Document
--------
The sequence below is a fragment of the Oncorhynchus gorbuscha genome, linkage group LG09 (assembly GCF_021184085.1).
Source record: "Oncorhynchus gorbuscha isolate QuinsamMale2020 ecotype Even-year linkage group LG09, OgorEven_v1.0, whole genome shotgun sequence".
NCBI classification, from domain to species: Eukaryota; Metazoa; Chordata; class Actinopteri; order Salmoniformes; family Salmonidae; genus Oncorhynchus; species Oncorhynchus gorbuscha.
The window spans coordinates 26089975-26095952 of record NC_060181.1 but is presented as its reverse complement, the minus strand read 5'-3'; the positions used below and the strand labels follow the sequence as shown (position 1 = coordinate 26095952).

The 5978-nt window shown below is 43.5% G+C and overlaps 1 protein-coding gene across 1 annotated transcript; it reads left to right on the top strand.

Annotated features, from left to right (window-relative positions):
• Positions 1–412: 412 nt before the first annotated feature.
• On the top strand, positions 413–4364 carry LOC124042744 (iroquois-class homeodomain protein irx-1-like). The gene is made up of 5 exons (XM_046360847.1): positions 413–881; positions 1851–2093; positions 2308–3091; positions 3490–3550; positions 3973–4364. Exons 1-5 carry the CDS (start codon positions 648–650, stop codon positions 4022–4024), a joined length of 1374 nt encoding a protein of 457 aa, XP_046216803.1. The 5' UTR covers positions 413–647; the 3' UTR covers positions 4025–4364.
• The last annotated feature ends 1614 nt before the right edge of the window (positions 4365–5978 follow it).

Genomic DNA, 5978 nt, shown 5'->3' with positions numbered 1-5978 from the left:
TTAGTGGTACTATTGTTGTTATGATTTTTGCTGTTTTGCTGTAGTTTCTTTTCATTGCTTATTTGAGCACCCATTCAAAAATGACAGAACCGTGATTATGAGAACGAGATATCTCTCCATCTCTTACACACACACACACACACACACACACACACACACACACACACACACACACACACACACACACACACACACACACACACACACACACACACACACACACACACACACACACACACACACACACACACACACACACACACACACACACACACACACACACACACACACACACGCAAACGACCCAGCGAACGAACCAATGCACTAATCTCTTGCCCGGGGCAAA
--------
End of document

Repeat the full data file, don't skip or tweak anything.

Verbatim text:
The sequence below is a fragment of the Oncorhynchus gorbuscha genome, linkage group LG09 (assembly GCF_021184085.1).
Source record: "Oncorhynchus gorbuscha isolate QuinsamMale2020 ecotype Even-year linkage group LG09, OgorEven_v1.0, whole genome shotgun sequence".
NCBI classification, from domain to species: Eukaryota; Metazoa; Chordata; class Actinopteri; order Salmoniformes; family Salmonidae; genus Oncorhynchus; species Oncorhynchus gorbuscha.
The window spans coordinates 26089975-26095952 of record NC_060181.1 but is presented as its reverse complement, the minus strand read 5'-3'; the positions used below and the strand labels follow the sequence as shown (position 1 = coordinate 26095952).

The 5978-nt window shown below is 43.5% G+C and overlaps 1 protein-coding gene across 1 annotated transcript; it reads left to right on the top strand.

Annotated features, from left to right (window-relative positions):
• Positions 1–412: 412 nt before the first annotated feature.
• On the top strand, positions 413–4364 carry LOC124042744 (iroquois-class homeodomain protein irx-1-like). The gene is made up of 5 exons (XM_046360847.1): positions 413–881; positions 1851–2093; positions 2308–3091; positions 3490–3550; positions 3973–4364. Exons 1-5 carry the CDS (start codon positions 648–650, stop codon positions 4022–4024), a joined length of 1374 nt encoding a protein of 457 aa, XP_046216803.1. The 5' UTR covers positions 413–647; the 3' UTR covers positions 4025–4364.
• The last annotated feature ends 1614 nt before the right edge of the window (positions 4365–5978 follow it).

Genomic DNA, 5978 nt, shown 5'->3' with positions numbered 1-5978 from the left:
TTAGTGGTACTATTGTTGTTATGATTTTTGCTGTTTTGCTGTAGTTTCTTTTCATTGCTTATTTGAGCACCCATTCAAAAATGACAGAACCGTGATTATGAGAACGAGATATCTCTCCATCTCTTACACACACACACACACACACACACACACACACACACACACACACACACACACACACACACACACACACACACACACACACACACACACACACACACACACACACACACACACACACACACACACACACACACACACACACACACACACACACACACACACACACACACACGCAAACGACCCAGCGAACGAACCAATGCACTAATCTCTTGCCCGGGGCAAA